Treatment of FUS-Related ALS With Betamethasone - The TRANSLATE Study
By doing this study the investigator hopes to learn more about a potential cause of amyotrophic lateral sclerosis (ALS) called "oxidative stress". Oxidative stress is essentially an imbalance between the production of certain chemicals in the body called "free radicals" and the ability of the body to counteract or detoxify their harmful effects through neutralization by antioxidants. It is thought that factors such as environmental exposure (chemicals and lead), diet, smoking,alcohol consumption, physical activity and psychological stress cause oxidative stress to occur inside the body.
By doing this study, the investigator hopes to learn whether the FDA-approved steroid medication called Betamethasone will restore overall antioxidant activity fALS patients with mutations in the Fused in Sarcoma gene (FUS gene).
Participants who agree to take part in this research study, agree to the following responsibilities:
- Attend all scheduled visits
- Notify the study doctor of any illnesses, unexpected or troublesome side effects, or any other medical problems that occur during the study
- Be completely honest with their answers to all questions
- Check with the study doctor before taking any new medications, whether prescribed or "over the counter," even vitamins and herbal supplements.
Study Type:Interventional Trial
Study Category:Drug Trial
Study Chair(s)/Principal Investigator(s):
Edward Kasarskis, MD, University of Kentucky
Clinicaltrials.gov ID (11 digit #):NCT03707795
Coordinating Center Contact InformationUniversity of Kentucky Medical Center
Lexington, Kentucky 40475 United States
Full Study Summary:
This will be a single-blinded, pharmacokinetic and pharmacodynamics study of intramuscular (IM) betamethasone in ALS patients and non-ALS relatives from families with a mutation in the FUS gene. Participants remain blinded as to their genotype.
Betamethasone is a FDA-approved drug and is only available in an IM dosing form (Celestone®). This will be a proof-of-concept translational study built on discoveries made by our research team at the University of Kentucky. All participants will receive active drug.
The research procedures will be conducted at the University of Kentucky (UK) Albert B. Chandler Hospital, Pavilion H, 800 Rose Street, Lexington, KY. Participants will need to come to Center for Clinical and Translational Science (CCTS) on the 3rd Floor (Room C300) of Pavilion H, at UK Albert B. Chandler Hospital, for a Consent/Screening Visit. If found eligible and qualify for the study, participants will be asked to give voluntary written consent to participate.
Following signing the consent form, participants will be admitted to the UK Albert B. Chandler Hospital, CCTS Inpatient Unit, 5th Floor, 5 North Wing of the Hospital for 2 nights (approximately 48 hours). The following tests and procedures will take place:
- Neurological Exam
- Vital Signs (blood pressure, heart rate and respiratory rate) will be measured
- Medical and medication history will be collected
- blood specimen for Pharmacokinetic and Pharmacodynamic will be collected testing*
- Participants will also be asked to do some testing of their breathing and physical abilities.
The study drug (betamethasone sodium phosphate/betamethasone acetate [Celestone® Soluspan®]) will be injected into a muscle such as arm or buttock - this will be the first of the four injections of the study drug administered during the study.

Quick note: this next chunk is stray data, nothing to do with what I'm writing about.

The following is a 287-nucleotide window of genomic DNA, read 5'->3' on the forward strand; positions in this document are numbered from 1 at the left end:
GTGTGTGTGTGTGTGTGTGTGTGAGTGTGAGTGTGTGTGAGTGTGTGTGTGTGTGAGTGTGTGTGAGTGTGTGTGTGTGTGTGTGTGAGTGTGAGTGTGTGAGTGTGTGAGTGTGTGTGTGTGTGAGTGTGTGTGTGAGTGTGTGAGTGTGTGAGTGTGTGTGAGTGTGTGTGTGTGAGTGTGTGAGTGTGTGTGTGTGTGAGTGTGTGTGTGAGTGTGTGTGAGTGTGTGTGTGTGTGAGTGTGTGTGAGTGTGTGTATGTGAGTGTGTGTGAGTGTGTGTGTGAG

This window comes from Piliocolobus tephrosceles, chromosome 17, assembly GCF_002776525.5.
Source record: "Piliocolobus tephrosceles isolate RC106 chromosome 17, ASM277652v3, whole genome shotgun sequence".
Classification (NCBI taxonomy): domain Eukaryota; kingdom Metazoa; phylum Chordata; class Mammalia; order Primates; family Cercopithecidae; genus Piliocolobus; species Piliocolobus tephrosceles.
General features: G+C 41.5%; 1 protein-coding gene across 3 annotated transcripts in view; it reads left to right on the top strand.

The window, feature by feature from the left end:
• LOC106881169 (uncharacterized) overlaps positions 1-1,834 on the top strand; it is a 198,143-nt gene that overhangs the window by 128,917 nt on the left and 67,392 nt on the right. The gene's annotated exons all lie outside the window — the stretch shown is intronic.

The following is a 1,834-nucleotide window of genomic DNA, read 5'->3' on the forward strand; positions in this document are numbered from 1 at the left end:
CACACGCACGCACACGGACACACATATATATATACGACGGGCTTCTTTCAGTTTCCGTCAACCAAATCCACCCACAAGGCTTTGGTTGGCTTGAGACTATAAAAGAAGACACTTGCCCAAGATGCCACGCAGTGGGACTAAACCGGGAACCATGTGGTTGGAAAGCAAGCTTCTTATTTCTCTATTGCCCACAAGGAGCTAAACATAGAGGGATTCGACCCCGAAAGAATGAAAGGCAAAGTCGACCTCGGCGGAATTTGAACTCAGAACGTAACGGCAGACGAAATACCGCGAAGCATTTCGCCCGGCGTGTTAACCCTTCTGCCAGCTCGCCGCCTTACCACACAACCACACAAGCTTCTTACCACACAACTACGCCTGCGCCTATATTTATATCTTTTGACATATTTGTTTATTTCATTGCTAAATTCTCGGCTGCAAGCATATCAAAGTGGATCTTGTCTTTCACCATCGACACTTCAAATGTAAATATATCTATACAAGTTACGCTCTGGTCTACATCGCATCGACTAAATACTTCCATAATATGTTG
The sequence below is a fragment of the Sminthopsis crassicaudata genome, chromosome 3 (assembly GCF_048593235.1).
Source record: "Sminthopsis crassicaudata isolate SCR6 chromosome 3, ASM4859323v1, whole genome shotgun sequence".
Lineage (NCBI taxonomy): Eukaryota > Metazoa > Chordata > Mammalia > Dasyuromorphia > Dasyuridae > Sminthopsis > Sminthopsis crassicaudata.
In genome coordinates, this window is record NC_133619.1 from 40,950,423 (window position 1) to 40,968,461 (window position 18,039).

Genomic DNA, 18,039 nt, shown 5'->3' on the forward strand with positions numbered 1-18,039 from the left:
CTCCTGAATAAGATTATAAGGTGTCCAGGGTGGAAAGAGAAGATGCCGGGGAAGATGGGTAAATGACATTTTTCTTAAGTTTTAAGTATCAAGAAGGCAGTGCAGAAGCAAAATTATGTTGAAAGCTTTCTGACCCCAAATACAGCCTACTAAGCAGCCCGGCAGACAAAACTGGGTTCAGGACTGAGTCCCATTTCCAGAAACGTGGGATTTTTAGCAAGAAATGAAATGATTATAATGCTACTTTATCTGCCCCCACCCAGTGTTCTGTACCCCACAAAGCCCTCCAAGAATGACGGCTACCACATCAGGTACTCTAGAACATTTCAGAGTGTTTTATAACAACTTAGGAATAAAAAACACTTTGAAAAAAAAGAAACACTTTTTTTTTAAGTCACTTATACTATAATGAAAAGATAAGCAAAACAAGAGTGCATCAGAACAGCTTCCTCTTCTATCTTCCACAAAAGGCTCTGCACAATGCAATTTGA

At 24 hours after the first injection with the study drug, and while still in the the hospital, the study drug will again be injected into a muscle such as arm or buttock - this will be the second of the four injections of the study drug administered during the study.
Following this second treatment, and after the study doctor determines it is safe, the participant will be discharged from the hospital. They will will stay in a local motel overnight, awaiting the next day's blood draw, assessments, testing and 3rd treatment with study drug.
Participants who do not live close to the hospital, motel accommodations will be provided at no charge, for an overnight stay between the 48 Hour visit, and the 72 Hour scheduled follow-up visit.
At 72 hours after first injection with the study drug, the study drug will again be injected into a muscle such as arm or buttock - this will be the fourth and last of the four injections administered during the study. Following this fourth treatment, and after the study doctor determines if is safe, participants will be allowed to leave.
The 72 Hour (Day 3), 168 Hour (Day 7) and 336 Hour (Day 14) visits will take about 1 hour each. The approximate, total amount of time participants will be asked to volunteer for this study is 51 hours over the 336 hour (14 day) duration of this research study.
Participants or their insurance company, Medicare or Medicaid will be responsible for the costs of all routine medical care and treatment they would normally receive for their condition. The University of Kentucky may not be allowed to bill insurance companies, Medicare or Medicaid for the medical procedures done strictly for research.
Neither the participant or their provider will be charged for costs of any of the procedures performed for the research study.
Study Sponsor:University of Kentucky
Estimated Study Start Date:08/21/2017
Estimated Study Completion Date:06/30/2020
Posting Last Modified Date:11/12/2019
Date Study Added to alsconsortium.org:12/14/2018
Time since Symptom Onset:
Time since Diagnosis:
Can participants use Riluzole?Yes
Diagnosis of familial ALS (fALS)
Relative of a fALS person and carry the FUS gene
Under 20 years or over 80 years of age
Cannot tolerate steroids, including betamethasone
Are unwilling or unable to attend all scheduled research visits
Currently participating in another clinical drug trial
Major neurological disease, other than ALS
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